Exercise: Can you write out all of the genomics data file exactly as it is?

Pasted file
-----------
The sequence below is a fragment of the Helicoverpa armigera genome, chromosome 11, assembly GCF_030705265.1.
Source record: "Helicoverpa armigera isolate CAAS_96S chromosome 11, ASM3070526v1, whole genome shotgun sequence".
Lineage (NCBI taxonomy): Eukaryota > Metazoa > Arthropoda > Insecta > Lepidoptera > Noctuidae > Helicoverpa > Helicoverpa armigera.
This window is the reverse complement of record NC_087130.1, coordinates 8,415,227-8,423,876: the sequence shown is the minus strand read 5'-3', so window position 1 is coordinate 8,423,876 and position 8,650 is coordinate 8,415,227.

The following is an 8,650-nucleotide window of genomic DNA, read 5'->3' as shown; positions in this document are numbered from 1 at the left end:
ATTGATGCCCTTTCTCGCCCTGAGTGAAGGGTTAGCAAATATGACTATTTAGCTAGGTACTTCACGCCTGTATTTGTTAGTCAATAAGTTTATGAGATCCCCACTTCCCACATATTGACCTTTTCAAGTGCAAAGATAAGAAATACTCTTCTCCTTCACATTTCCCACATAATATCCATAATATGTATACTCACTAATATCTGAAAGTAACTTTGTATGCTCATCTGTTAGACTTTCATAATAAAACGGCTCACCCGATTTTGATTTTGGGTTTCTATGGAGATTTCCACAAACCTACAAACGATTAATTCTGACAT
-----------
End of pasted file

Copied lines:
The sequence below is a fragment of the Helicoverpa armigera genome, chromosome 11, assembly GCF_030705265.1.
Source record: "Helicoverpa armigera isolate CAAS_96S chromosome 11, ASM3070526v1, whole genome shotgun sequence".
Lineage (NCBI taxonomy): Eukaryota > Metazoa > Arthropoda > Insecta > Lepidoptera > Noctuidae > Helicoverpa > Helicoverpa armigera.
This window is the reverse complement of record NC_087130.1, coordinates 8,415,227-8,423,876: the sequence shown is the minus strand read 5'-3', so window position 1 is coordinate 8,423,876 and position 8,650 is coordinate 8,415,227.

The following is an 8,650-nucleotide window of genomic DNA, read 5'->3' as shown; positions in this document are numbered from 1 at the left end:
ATTGATGCCCTTTCTCGCCCTGAGTGAAGGGTTAGCAAATATGACTATTTAGCTAGGTACTTCACGCCTGTATTTGTTAGTCAATAAGTTTATGAGATCCCCACTTCCCACATATTGACCTTTTCAAGTGCAAAGATAAGAAATACTCTTCTCCTTCACATTTCCCACATAATATCCATAATATGTATACTCACTAATATCTGAAAGTAACTTTGTATGCTCATCTGTTAGACTTTCATAATAAAACGGCTCACCCGATTTTGATTTTGGGTTTCTATGGAGATTTCCACAAACCTACAAACGATTAATTCTGACAT